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The New Territorialism in the Not-So-New Frontier of Cyberspace
Faculty Scholarship
  • William L. Reynolds, University of Maryland Francis King Carey School of Law
  • Juliet M. Moringiello, Widener University School of Law
Document Type
Publication Date
  • Internet,
  • communication
This Essay addresses the following questions: What jurisdictions should govern cyberspace problems? Are cyberspace problems different from those in the tangible world? If so, what are the implications for governance? We conclude that the judicial response to cyberspace governance has been mostly correct. After some adaptation problems (an early learning curve), courts have generally followed common law analogs to cyberspace problems. In other words, those problems are not treated as unique unless there is something special about the internet that suggests different resolutions are needed. There certainly is nothing to suggest that American courts or legislatures are trying to occupy the field of cyberspace law.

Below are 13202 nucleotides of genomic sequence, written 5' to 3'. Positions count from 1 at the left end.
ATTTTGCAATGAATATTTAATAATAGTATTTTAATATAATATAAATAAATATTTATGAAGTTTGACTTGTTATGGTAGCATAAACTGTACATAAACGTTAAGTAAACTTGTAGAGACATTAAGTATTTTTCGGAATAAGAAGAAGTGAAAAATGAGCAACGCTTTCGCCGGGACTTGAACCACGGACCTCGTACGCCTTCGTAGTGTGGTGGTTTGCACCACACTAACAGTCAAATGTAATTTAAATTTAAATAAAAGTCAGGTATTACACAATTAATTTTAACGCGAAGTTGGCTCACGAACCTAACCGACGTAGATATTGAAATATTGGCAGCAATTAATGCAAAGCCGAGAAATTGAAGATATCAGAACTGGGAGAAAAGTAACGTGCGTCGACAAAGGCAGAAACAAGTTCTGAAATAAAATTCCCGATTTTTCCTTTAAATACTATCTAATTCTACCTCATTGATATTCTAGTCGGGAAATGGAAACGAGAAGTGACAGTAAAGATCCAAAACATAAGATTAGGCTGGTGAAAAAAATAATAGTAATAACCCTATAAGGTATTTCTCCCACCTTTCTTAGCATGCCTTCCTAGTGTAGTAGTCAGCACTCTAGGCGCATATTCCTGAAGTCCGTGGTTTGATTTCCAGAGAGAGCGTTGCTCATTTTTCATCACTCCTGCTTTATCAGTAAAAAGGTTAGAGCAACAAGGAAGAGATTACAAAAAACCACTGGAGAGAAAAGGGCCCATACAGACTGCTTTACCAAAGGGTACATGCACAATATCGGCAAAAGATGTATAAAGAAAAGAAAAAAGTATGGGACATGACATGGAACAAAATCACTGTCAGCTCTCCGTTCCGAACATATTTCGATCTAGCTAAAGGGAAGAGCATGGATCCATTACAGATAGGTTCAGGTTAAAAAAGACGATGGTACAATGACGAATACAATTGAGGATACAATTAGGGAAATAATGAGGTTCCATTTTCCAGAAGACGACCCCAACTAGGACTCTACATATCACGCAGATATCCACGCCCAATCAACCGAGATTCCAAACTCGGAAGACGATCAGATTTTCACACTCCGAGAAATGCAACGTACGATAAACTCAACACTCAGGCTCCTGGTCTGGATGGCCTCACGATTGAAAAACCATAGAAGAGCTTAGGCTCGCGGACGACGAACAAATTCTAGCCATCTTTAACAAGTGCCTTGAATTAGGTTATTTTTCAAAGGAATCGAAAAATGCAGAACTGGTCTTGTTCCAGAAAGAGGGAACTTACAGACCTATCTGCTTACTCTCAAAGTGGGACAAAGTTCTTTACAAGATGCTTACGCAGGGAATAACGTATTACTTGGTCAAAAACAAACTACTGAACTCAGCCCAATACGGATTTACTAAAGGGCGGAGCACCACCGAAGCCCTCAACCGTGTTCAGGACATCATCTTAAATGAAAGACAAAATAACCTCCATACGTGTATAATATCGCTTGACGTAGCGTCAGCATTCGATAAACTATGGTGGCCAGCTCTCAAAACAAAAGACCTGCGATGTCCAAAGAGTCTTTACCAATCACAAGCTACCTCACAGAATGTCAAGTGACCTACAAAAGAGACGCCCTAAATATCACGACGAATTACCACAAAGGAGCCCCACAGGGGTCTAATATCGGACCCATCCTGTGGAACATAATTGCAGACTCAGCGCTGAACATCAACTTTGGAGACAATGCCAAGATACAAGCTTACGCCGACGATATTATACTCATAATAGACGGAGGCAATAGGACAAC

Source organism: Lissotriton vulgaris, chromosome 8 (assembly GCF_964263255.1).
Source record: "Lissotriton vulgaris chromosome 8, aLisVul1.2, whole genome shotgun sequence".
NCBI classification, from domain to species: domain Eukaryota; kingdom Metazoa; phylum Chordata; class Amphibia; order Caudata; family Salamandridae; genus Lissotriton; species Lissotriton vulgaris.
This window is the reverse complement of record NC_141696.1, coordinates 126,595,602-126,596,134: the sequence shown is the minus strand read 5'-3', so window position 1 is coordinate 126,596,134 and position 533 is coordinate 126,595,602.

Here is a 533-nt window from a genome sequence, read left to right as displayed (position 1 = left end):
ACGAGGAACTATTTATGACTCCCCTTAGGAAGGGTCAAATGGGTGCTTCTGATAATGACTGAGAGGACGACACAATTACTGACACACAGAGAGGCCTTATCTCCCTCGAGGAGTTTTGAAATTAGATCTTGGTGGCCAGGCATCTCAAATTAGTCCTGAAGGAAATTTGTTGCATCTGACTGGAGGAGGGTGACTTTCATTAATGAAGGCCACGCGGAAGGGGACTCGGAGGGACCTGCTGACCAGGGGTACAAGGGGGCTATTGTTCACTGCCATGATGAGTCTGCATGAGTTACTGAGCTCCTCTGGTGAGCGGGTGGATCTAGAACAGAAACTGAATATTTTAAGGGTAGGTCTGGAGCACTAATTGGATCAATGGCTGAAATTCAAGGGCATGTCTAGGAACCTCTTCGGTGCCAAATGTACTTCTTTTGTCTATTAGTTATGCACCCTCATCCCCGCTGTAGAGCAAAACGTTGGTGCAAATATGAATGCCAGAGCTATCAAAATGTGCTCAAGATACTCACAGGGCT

Publication Citation
99 Cornell Law Review 1415 (2014).
Citation Information
99 Cornell Law Review 1415 (2014).